Monday, February 20, 2012

Being authentic

I'd like to continue on the theme raised in my previous post, that of my concern that I almost lost my true nature forever due to the conditioning I received growing up. Over the last few months, life has been revealing more and more to me the importance of being true to who I really am.  This need has taken on a much more powerful significance of late and has come to some kind of critical point today which is why I am writing this post.  The tension I am feeling, the frustration, is telling me that I have to commit to a radical change in the way I project myself to others, or the way I feel about myself when I am with others, to be more precise . Now it is time to be authentic and to show my true self fearlessly and make how I feel about myself more important to me than caring what others think about me. Writing this blog has been a part of that process.

You see, throughout my life I have known that I am different to others, that I did not fit in and this has been a source of pain for me for a very long time. At school I was always on the edge of the group.  I didn't understand the other kids or how to make conversation with them. Their topics of conversation always seemed so silly and trivial and they in turn couldn't relate to me. Of course I had friends but never felt really close to any of them because I felt there was a part of me that I couldn't express when I was with them.  This was the spiritual part of me which for me is the essential part.  I could never talk about it because either they would laugh at me or tell me I was too serious. I suppose for other kids I was. Who wants to talk about philosophy when you're twelve or thirteen?  But I was always thinking in this way, asking questions - why, why, why? But I had a profound awareness that the life we were living was not reality but like a play and that we were like actors playing parts. For example, in a conflict situation such as an argument, I would argue for a little while but then I would smile and maybe start laughing because I knew it was just a game and not to take it too seriously.  But the other person didn't seem to know that and consequently became even angrier.

That was an unhappy realisation for me that others didn't get it, didn't understand that it's just a game. But one night when this knowing served me well was when I was mugged in my hometown of Bristol.  A friend and I were taking a short cut through some garages when two young men with knives appeared and asked us for money. I remember this feeling of calm wash over me and, despite being a little drunk, I suddenly felt really lucid and clear-headed.  I knew that the money was not important but that our safety was.  I could see that the men were on drugs and really nervous so I spoke to the one who seemed to be in charge in a really soothing voice and asked him to stay calm. In fact, I spoke to him lovingly.  It was so strange because I would never have imagined behaving in that way but, in that moment, it was as though the veil lifted and I felt the deep connection that existed between me and this man. He visibly calmed, handed my purse back to me and asked me to give him the money inside it. He seemed almost ashamed. I gave him some and he and his accomplice disappeared. I wonder to this day that if I had gone into fear things might have gone differently. Later on that evening I got angry and indignant like anyone would but at the time it was like I was fully present in my body with absolutely no fear and instead this feeling of deep empathy for everyone including my attackers.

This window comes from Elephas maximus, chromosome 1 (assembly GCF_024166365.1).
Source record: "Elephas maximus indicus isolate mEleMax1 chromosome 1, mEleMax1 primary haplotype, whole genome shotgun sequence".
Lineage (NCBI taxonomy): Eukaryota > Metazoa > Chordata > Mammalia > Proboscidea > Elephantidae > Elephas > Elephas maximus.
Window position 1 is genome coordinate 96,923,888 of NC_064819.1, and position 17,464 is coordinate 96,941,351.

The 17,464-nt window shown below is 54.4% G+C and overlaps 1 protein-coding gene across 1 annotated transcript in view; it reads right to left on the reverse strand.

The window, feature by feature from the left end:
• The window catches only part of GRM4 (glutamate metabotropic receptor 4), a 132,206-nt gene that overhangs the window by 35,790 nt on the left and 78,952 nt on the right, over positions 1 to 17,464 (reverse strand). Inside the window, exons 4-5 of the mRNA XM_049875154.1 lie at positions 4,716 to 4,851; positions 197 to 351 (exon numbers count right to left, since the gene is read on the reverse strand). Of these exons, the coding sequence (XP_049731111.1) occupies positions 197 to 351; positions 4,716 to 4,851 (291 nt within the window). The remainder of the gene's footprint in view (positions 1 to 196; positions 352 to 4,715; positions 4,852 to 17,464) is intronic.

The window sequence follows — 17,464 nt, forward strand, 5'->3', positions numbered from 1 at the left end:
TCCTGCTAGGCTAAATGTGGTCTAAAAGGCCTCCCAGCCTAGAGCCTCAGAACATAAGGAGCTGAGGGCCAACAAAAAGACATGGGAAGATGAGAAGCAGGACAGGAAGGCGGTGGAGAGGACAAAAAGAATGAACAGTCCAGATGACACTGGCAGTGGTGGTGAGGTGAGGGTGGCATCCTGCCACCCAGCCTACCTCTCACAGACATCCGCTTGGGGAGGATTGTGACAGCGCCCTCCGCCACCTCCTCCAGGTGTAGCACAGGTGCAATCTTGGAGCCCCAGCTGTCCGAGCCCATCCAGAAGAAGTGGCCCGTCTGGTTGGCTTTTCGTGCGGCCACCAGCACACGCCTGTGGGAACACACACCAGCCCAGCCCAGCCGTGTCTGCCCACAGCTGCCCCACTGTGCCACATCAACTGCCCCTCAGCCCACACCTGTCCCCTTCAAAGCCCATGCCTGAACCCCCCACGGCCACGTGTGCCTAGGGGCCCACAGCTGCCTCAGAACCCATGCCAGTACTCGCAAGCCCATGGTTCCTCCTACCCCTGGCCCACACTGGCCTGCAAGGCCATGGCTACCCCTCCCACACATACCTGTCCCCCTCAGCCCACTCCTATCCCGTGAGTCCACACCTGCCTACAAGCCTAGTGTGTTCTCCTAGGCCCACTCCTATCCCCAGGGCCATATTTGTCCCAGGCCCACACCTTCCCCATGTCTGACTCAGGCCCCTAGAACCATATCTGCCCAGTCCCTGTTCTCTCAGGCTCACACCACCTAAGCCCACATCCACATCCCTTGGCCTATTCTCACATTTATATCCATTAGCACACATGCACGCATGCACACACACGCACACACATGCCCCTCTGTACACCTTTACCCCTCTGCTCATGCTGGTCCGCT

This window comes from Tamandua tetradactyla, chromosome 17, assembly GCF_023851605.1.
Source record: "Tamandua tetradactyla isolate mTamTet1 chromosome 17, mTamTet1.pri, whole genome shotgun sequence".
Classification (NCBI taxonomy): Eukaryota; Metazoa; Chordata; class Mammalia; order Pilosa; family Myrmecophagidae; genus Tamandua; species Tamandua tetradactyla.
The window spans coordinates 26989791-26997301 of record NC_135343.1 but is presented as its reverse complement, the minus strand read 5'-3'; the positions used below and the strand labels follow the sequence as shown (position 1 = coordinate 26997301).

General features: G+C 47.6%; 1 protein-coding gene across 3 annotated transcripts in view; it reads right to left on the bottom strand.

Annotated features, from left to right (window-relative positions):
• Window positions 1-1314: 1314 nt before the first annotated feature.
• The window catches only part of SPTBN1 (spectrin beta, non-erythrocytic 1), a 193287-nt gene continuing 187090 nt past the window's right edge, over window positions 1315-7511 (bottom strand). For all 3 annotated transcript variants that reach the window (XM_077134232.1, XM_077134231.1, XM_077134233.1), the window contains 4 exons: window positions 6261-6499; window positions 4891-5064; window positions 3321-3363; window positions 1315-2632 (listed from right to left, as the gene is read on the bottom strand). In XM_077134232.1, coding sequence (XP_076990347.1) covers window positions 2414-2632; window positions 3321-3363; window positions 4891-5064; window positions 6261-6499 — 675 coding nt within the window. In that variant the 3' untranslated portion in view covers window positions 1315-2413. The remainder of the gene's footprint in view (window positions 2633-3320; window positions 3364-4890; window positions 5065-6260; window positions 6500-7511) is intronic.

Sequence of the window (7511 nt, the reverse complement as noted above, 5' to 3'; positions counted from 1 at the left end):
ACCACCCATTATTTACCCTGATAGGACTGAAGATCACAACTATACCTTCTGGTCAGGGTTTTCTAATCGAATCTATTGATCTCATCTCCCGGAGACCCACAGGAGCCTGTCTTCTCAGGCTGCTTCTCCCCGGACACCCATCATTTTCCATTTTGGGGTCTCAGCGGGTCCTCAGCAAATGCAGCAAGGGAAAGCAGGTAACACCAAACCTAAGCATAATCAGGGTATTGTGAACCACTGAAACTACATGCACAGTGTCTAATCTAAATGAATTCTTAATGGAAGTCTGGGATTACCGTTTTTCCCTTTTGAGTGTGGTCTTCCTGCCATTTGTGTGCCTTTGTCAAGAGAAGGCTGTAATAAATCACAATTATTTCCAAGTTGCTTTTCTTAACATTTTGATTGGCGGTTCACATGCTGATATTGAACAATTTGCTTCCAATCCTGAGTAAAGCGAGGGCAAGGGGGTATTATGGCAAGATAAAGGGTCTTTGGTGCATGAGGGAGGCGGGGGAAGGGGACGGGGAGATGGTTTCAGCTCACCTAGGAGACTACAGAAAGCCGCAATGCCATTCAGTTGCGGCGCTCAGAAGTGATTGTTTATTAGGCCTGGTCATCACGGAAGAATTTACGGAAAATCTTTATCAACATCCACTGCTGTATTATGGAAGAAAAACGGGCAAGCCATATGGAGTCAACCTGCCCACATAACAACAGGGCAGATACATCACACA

Growing up with this knowing and the fact that I couldn't speak to anyone about any of it meant that I was always looking out for something externally that would validate what I was feeling.  I was attracted to anything to do with the supernatural on the television but I was always left angry and frustrated when the "experts" gave their rational explanation for any kind of psychic phenomena because I felt we were being lied to.  I gravitated towards anything that would help me answer the hundreds of questions I had that were barely addressed by the archaic education system. Consequently, I was disengaged and somewhat rebellious when I was at school. I sincerely regret not choosing physics as one of my options at the age of twelve but on reflection all the physics textbooks needed rewriting even then (according to Amit Goswami, author of Quantum Mechanics). Later on, I became interested in astrology through a friend of my parents and psychology through our lodger and these provided some answers that gave my analytical side a framework for understanding other people.

As I said in my previous post, I have since read many books and seen on the internet that there are many people who think in a similar way to me and that makes me feel less alone and less weird than I used to. But I don't tend to meet them in my personal life. Perhaps we're a rare breed, although I'm sure that is changing.  Perhaps the other people I meet are pretending too.  The fear of rejection and ridicule is a powerful reason for staying inauthentic and hiding one's true nature. But a new realisation has come to me based upon the spiritual truth of as within so without.  That one's outer reality is a reflection of the inner landscape of their mind and their belief system. Perhaps it is me that is rejecting me. The rational, conservative side of my personality rejecting the emotional, intuitive side.  Perhaps if I balance and integrate the two I will find peace and my outer world will reflect that back to me. Only time will tell but I'm willing to give it try.